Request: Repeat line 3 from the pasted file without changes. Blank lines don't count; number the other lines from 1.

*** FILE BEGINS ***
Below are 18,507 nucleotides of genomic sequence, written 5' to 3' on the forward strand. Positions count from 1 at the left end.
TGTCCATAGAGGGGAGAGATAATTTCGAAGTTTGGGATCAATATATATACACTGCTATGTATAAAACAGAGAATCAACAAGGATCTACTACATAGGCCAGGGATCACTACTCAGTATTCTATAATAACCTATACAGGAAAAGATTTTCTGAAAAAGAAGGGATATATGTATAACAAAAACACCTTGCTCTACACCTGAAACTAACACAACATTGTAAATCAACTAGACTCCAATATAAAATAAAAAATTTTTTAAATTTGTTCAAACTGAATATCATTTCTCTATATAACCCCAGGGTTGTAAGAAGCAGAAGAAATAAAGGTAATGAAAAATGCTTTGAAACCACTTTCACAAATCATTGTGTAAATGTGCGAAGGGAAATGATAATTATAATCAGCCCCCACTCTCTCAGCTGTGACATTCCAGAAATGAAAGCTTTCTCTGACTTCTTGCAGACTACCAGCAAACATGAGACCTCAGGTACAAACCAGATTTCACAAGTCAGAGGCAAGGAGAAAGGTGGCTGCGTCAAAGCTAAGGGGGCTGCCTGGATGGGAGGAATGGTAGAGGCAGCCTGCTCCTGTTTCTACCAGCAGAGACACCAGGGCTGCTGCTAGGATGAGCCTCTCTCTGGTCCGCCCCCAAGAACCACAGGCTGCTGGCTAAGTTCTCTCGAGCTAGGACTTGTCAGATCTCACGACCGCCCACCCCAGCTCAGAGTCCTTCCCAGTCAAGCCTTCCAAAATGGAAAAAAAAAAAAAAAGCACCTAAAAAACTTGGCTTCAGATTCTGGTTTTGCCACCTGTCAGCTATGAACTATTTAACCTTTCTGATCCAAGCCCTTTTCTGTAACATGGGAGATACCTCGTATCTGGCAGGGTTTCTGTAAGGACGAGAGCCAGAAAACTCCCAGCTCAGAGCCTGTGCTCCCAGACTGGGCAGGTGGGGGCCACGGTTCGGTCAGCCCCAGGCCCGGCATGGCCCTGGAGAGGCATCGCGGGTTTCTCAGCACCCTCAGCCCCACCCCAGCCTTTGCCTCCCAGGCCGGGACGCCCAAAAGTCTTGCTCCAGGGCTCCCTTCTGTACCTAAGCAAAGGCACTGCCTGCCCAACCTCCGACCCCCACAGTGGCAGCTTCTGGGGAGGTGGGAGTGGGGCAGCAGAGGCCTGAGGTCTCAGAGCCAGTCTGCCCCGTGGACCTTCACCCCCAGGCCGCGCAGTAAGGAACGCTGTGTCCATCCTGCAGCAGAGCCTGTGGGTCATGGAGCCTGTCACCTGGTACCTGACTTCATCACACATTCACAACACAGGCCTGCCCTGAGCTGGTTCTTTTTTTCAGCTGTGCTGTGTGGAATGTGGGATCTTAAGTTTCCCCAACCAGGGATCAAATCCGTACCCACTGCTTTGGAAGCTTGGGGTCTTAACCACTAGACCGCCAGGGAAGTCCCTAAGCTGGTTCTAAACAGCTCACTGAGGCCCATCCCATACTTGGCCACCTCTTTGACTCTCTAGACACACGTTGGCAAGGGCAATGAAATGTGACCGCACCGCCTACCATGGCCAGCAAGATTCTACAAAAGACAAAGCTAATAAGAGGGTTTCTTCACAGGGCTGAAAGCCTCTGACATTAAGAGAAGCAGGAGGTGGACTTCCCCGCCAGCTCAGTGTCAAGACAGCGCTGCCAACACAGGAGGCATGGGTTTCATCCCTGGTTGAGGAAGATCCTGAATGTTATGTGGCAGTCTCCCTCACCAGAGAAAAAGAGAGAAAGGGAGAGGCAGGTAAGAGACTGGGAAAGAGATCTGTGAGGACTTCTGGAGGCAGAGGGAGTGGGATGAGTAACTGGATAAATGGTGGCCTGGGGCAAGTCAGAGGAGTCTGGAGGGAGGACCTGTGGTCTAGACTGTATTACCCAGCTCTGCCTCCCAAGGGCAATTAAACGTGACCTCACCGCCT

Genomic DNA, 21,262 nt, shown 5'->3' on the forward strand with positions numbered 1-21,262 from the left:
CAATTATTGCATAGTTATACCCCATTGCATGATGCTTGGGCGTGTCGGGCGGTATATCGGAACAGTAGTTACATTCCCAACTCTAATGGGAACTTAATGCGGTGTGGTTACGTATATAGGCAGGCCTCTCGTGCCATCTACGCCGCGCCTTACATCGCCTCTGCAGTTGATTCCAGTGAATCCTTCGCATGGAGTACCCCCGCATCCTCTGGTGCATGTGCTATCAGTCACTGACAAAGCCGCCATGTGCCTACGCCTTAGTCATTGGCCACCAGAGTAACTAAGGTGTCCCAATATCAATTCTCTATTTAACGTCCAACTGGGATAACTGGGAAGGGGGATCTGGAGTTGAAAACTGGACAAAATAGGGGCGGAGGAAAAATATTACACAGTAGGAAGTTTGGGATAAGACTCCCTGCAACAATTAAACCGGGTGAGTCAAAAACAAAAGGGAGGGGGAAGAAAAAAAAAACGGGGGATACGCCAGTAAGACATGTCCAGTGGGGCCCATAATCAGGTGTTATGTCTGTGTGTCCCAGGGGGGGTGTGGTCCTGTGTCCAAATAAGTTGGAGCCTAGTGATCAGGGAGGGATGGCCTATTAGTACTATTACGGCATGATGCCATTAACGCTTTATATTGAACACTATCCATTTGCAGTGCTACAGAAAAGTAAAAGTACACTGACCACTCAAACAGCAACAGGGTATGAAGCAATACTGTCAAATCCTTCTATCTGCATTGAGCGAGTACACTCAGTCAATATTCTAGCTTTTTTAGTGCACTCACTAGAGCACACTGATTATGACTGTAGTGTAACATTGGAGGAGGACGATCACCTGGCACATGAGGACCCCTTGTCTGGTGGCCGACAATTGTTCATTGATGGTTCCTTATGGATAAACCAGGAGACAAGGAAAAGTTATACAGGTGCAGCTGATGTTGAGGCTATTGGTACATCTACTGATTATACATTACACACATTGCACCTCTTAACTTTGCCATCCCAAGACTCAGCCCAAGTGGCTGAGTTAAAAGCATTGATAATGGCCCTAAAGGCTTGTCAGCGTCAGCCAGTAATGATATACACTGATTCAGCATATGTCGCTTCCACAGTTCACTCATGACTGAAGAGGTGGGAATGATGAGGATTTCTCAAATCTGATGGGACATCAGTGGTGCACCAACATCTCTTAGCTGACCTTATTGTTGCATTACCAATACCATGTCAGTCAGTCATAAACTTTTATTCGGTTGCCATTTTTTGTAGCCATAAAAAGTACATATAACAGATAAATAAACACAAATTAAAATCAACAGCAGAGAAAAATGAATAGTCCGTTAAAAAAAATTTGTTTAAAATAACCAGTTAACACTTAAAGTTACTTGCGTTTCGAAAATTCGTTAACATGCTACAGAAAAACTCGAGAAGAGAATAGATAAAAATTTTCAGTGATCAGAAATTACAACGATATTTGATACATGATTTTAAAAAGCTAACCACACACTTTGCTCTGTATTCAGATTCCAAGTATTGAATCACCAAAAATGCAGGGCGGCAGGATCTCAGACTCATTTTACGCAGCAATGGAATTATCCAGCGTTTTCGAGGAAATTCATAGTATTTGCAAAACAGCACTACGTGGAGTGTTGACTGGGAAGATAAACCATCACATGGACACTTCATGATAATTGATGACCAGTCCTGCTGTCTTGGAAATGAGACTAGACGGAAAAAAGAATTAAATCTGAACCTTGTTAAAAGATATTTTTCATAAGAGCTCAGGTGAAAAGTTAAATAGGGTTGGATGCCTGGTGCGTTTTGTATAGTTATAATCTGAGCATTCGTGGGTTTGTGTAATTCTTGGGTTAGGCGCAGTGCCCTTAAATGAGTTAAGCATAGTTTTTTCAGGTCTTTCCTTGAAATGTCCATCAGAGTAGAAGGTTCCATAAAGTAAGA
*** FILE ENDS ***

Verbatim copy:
Genomic DNA, 21,262 nt, shown 5'->3' on the forward strand with positions numbered 1-21,262 from the left: